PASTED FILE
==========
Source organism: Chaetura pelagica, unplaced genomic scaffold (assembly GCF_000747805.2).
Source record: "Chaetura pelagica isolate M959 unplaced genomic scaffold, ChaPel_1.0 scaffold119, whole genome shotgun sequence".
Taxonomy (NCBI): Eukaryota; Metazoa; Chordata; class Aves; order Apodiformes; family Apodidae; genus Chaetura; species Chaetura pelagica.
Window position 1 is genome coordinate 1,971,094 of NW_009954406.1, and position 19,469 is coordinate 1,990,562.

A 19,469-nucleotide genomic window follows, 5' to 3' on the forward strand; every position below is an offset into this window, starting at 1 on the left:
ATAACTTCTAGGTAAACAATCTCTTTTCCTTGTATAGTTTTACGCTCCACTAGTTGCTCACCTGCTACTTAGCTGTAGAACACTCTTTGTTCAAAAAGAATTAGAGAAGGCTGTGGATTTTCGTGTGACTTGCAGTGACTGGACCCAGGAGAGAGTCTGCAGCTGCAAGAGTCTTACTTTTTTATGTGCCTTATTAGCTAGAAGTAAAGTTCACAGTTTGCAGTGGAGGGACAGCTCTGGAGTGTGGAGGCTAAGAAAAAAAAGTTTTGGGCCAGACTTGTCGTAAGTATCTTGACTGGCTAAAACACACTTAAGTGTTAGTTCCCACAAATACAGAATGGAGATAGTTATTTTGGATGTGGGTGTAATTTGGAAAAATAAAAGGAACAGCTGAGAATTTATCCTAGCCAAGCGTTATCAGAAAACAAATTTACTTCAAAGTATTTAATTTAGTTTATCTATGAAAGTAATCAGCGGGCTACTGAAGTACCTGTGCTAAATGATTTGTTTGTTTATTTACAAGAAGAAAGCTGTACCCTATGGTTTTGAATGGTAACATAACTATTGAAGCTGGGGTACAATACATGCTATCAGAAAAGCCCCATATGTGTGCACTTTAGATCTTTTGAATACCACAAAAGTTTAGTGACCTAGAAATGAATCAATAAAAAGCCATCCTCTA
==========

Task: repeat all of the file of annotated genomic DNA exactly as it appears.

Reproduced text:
Source organism: Chaetura pelagica, unplaced genomic scaffold (assembly GCF_000747805.2).
Source record: "Chaetura pelagica isolate M959 unplaced genomic scaffold, ChaPel_1.0 scaffold119, whole genome shotgun sequence".
Taxonomy (NCBI): Eukaryota; Metazoa; Chordata; class Aves; order Apodiformes; family Apodidae; genus Chaetura; species Chaetura pelagica.
Window position 1 is genome coordinate 1,971,094 of NW_009954406.1, and position 19,469 is coordinate 1,990,562.

A 19,469-nucleotide genomic window follows, 5' to 3' on the forward strand; every position below is an offset into this window, starting at 1 on the left:
ATAACTTCTAGGTAAACAATCTCTTTTCCTTGTATAGTTTTACGCTCCACTAGTTGCTCACCTGCTACTTAGCTGTAGAACACTCTTTGTTCAAAAAGAATTAGAGAAGGCTGTGGATTTTCGTGTGACTTGCAGTGACTGGACCCAGGAGAGAGTCTGCAGCTGCAAGAGTCTTACTTTTTTATGTGCCTTATTAGCTAGAAGTAAAGTTCACAGTTTGCAGTGGAGGGACAGCTCTGGAGTGTGGAGGCTAAGAAAAAAAAGTTTTGGGCCAGACTTGTCGTAAGTATCTTGACTGGCTAAAACACACTTAAGTGTTAGTTCCCACAAATACAGAATGGAGATAGTTATTTTGGATGTGGGTGTAATTTGGAAAAATAAAAGGAACAGCTGAGAATTTATCCTAGCCAAGCGTTATCAGAAAACAAATTTACTTCAAAGTATTTAATTTAGTTTATCTATGAAAGTAATCAGCGGGCTACTGAAGTACCTGTGCTAAATGATTTGTTTGTTTATTTACAAGAAGAAAGCTGTACCCTATGGTTTTGAATGGTAACATAACTATTGAAGCTGGGGTACAATACATGCTATCAGAAAAGCCCCATATGTGTGCACTTTAGATCTTTTGAATACCACAAAAGTTTAGTGACCTAGAAATGAATCAATAAAAAGCCATCCTCTA